Monday, August 25, 2014

The New Plan

I’m supposed to be writing a Christmas play.  Actually, it’s supposed to be done already.  I didn’t think it was going to be a big project, a dozen pages or so and I already had it pretty much figured out from when I was writing one last year.

Turns out that I was way off.  My idea didn’t work when I started writing.  Maybe it’s because Falling Star was too fresh and they are too different.  Maybe it was a bad idea.  I tried a different idea.  Still no dice.  Then a third.  And still nothing that worked.  Scarry.  Is it that my standards for a first draft are off?  Am I too critical of the idea and it was actually good?  Am I actually facing writer’s block?  I have to confess I never thought it was real.

I was thinking I might just let it slide.  You know, “pretend” that I was too busy.  Which is a crock, of course, because writing is about the only thing that I consistently have time for thanks to the reality of a fairly long commute and the inability to retire yet.  Besides, that’s unprofessional and against my nature.  Last night I had a conversation with a young woman who rendered an outstanding flute performance of my favorite hymn and she asked about the play.  I confessed that I was blocked.  She made a joke that jolted my thinking and released a torrent of inspiration.  I am hopeful that this will work and I can have a workable draft by the end of the week.

Either way, it inspired today’s fiction that was originally going to be about flatware, another idea that likely wouldn’t have gotten very far.

The New Plan
by Jon Stark
August, 2014; 475 words

It was the perfect day to be somewhere else.  Gus was tired of chucking rocks.  The summer had drawn on just a tad too long.  School wasn’t exactly what any of them wanted next, but change – any change – would be better than the status quo.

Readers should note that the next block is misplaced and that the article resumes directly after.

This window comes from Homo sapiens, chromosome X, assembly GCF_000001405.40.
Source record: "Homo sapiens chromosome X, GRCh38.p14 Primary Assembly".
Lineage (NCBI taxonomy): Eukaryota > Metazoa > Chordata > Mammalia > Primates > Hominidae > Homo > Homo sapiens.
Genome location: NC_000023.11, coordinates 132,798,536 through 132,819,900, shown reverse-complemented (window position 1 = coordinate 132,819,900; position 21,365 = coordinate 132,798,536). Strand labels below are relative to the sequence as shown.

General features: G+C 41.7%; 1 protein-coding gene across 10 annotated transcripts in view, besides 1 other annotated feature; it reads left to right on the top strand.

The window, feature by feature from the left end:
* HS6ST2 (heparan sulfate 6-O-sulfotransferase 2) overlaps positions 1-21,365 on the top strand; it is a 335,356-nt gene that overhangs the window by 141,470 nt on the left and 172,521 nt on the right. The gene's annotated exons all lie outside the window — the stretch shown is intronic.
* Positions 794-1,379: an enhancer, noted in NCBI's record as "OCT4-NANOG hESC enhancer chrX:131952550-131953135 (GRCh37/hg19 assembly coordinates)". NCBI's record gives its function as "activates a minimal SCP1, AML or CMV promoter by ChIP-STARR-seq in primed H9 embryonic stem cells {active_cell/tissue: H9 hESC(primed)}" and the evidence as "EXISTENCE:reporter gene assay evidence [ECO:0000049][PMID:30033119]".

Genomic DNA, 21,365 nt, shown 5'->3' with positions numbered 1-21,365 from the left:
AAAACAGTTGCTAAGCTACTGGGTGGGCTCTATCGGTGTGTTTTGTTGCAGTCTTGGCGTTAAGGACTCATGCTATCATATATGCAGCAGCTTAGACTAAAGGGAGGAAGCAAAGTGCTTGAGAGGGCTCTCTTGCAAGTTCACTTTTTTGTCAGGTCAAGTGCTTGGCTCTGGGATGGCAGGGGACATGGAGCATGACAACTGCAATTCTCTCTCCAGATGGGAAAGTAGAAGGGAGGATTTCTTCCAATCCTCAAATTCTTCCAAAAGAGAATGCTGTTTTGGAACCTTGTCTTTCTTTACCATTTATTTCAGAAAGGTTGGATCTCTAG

“You know we never came up with a name,” said Roy.  He was the only one of the three that was standing, the sun slightly in his eyes so that he squinted in a manner suggesting a person with below average intellect.

“That’s because all of your ideas are lame.”  That was Stan.  The heat and boredom had sharpened his sarcasm to the point that Xacto blades seemed dull by comparison.

Roy wasn’t dissuaded from the topic.  “How about Renegades, Rebels, and Rogues.”  Gus didn’t bother to look up.

Stan replied, “Or Lameboy and his two ex-friends.”  That got a chuckle from Gus.

“The summer’s almost over, we’re out of time.  Next year we’ll be graduated and out in the world and it will be too late.”  Roy’s voice sort of squeaked at the end.

“We could go to the movies.”  Stan.  Always wanting to go to the movies.  Even though they’d already seen everything.

“We’ve already seen everything,” said Gus.  “Besides, I don’t feel like walking downtown.”

“I’ve got a transit card,” said Roy.  “But I don’t feel like the movies.”

“What do you want to do, then?” asked Stan.

“I don’t know.  What do you feel like doing?” said Roy.

“Don’t be coy.”  Stan stood up and kicked at the gravel on the side of the street.  “I guess we could just ride around.”

Gus shook his head.  He’d had a bad experience two summers ago riding into town.   They’d picked up a homeless woman, wrapped in some sort of quilt despite the heat, and she smelled like Stan’s feet.  Worse, actually.  It was awful.  His mother had said that’s what the corpses smelled like in Iraq.  Gus had spewed violently and nobody could even smell that.

In the distance they could see an approaching bus.  “Now or never,” said Roy.  Stan shook his head.  So dramatic.  But he walked toward the stop.

“I wonder where it goes,” said Stan.

“Lafayette,” muttered Gus.  “Says so, right on it.”

“I’ve never been all the way down to Lafayette,” said Roy.

“Me neither,” said Stan.  “Let’s do it.”

Gus shook his head.  The bus pulled up.  He didn’t move.  Stan and Roy stood at the stop.  The doors opened.  Roy got on, handed over the pass.  Stan got on, waited.  Gus didn’t move.  “Come on, Gus,” said Stan.

Gus shook his head.  “Not happening.”

The bus driver cleared his throat.  Stan said, “We’re going to the end of the line.”

Gus held his ground.  “You need a new plan, Stan.  I’m not hopping on the bus.”

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